One of the best things about this season is that, invariably, someone writes about It’s A Wonderful Life, and muses on the complex, sometimes dark character of George Bailey.
Portrayed so perfectly by the perpetually likable James Stewart, it is easy to miss the fact that George Bailey is not a simple and good-natured cornpone from upstate New York; he is a man whose heart and faith are essential to him, because they balance out a real bitterness that shows itself in little ways. A man who has had to cast aside every dream in order to do “the right thing,” Bailey is -thanks to an old injury- denied even dubious adventure of soldiering during World War II. Watch him spit in disdain at himself and his situation, after he has responsibly handled a blackout drill in his neighborhood. When the big man from the small town comes beeping by in a slick, shiny car and a shinier woman, see George Bailey’s lip curl, not because his wife is wearing a baseball cap and sitting in his old clunker, but because she is so clearly content with the cap, and the clunker, and with comfortable, sacrificing, trapped old George, who always wanted so much more. He adores his wife; he wants what she wants, but why doesn’t she want more?
He kicks the car door.
George Bailey, who is a very good man living by what our post-Christian era might consider “quaint” morals, is deeply distressed. He loves much. He hates, too. Where there is great goodness, there is always equal potential for badness and mayhem, and it is a testament to James Stewart’s talent, and Frank Capra’s direction, that we barely notice Bailey’s flaws for all his good points. The truth is, though, that Bailey’s flaws are what define him; they challenge him, constantly, to transcend his own instincts. Subconsciously, I think we see the man in full -good and bad, light and dark- and recognize ourselves in him.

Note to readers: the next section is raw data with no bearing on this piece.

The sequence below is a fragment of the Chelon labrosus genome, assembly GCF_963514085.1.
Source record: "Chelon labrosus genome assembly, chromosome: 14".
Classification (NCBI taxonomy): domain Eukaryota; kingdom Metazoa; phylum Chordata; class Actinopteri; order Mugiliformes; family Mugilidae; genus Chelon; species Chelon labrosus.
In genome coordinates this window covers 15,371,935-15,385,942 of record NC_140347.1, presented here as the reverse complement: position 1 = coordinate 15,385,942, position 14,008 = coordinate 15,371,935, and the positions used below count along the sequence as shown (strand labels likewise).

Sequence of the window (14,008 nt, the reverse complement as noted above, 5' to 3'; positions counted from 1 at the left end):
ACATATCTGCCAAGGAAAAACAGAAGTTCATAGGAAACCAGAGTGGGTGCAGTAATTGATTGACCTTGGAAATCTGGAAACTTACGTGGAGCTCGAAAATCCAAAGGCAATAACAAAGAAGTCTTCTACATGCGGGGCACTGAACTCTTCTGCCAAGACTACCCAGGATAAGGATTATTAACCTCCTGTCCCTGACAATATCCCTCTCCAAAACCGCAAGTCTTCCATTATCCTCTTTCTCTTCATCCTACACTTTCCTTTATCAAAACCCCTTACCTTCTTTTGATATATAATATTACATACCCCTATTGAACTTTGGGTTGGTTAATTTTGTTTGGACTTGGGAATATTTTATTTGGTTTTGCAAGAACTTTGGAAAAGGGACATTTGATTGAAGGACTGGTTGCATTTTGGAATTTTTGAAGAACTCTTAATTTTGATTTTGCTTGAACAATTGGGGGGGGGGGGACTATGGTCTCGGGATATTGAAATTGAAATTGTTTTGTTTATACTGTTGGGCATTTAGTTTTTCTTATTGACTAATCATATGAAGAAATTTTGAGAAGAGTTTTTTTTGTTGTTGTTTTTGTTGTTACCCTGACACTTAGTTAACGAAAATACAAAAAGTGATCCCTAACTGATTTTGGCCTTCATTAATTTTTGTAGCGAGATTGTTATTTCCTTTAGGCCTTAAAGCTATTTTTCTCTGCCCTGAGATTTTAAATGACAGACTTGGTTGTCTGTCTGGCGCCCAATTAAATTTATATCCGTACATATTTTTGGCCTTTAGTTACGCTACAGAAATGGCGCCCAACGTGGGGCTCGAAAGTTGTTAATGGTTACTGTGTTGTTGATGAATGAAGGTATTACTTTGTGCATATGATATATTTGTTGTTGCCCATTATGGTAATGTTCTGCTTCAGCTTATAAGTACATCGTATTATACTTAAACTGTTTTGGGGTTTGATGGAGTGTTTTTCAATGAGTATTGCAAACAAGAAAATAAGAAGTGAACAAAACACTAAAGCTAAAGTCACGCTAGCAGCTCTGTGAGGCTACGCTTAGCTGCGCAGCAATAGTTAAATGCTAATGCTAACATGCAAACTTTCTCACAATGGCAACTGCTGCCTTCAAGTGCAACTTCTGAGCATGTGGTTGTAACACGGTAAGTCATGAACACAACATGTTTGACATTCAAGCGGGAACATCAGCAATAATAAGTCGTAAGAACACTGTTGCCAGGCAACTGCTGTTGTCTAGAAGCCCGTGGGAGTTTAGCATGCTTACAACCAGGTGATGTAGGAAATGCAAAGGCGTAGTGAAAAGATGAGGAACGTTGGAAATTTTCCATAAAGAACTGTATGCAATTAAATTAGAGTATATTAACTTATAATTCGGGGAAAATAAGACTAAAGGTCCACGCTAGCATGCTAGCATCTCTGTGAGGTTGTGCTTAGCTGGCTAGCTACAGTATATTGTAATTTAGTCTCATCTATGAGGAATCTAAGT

No wonder we want to sympathize; no wonder we want him to win. He is the personification of all of our demons and better angels.
He is also, as Joe Carter writes in a very smart piece, The Fountainhead of Bedford Falls:
Howard Roark, for example, is an idealistic young architect who chooses to “struggle in obscurity rather than compromise his artistic and personal vision‚” by conforming to the needs and demands of the community. In contrast, George Bailey is an idealistic young architect-wannabe who struggles in obscurity because he has chosen to conform to the needs and demands of the community rather than fulfill his artistic and personal vision. (Howard Roark is essentially what George Bailey might have become had he left for college rather than stayed in Bedford Falls.)
While both represent the artistic, ambitious, talented individual who is surrounded by stifling mediocrity, each character’s story unfolds in dramatically different fashion. Rand portrays Roark as a demigod-like hero who refuses to subordinate his self-centered ego for the wishes of society. Capra, in stark contrast, portrays Bailey as an amiable but flawed man who becomes a hero precisely because he has chosen to subordinate his self-centered ego to society.
Read also Ed Morrissey’s Insightful musings on It’s a Wonderful Life
When one considers George Bailey, and our own mended and rebroken, hopeful hearts, how can the first reading from Mass today not lift us, keep us airborne:
Thus says the Lord God: But a very little while, and Lebana shall be changed into an orchard, and the orchard be regarded as a forest! On that day the deaf shall hear the words of a book; and out of gloom and darkness, the eyes of the blind shall see. The lowly will ever find joy in the Lord, and the poor rejoice in the Holy One of Israel . . .
And then to meditate on this:
The reason why we must hope in God is chiefly the fact that we belong to him, as effect belongs to cause. God does nothing in vain, but always acts for a definite purpose . . .
— St. Thomas Aquinas
I fancy that hope is the last gift given to man, and the only gift not given to youth. Youth is pre-eminently the period in which a man can be lyric, fanatical, poetic; but youth is the period in which a man can be hopeless. The end of every episode is the end of the world. But the power of hoping through everything, the knowledge that the soul survives its adventures, that great inspiration comes to the middle-aged: God has kept that good wine until now.”
— G.K. Chesterton, Charles Dickens, Last of the Great Men (Source)
It took George Bailey a while to understand that. And the rest of us, too, probably.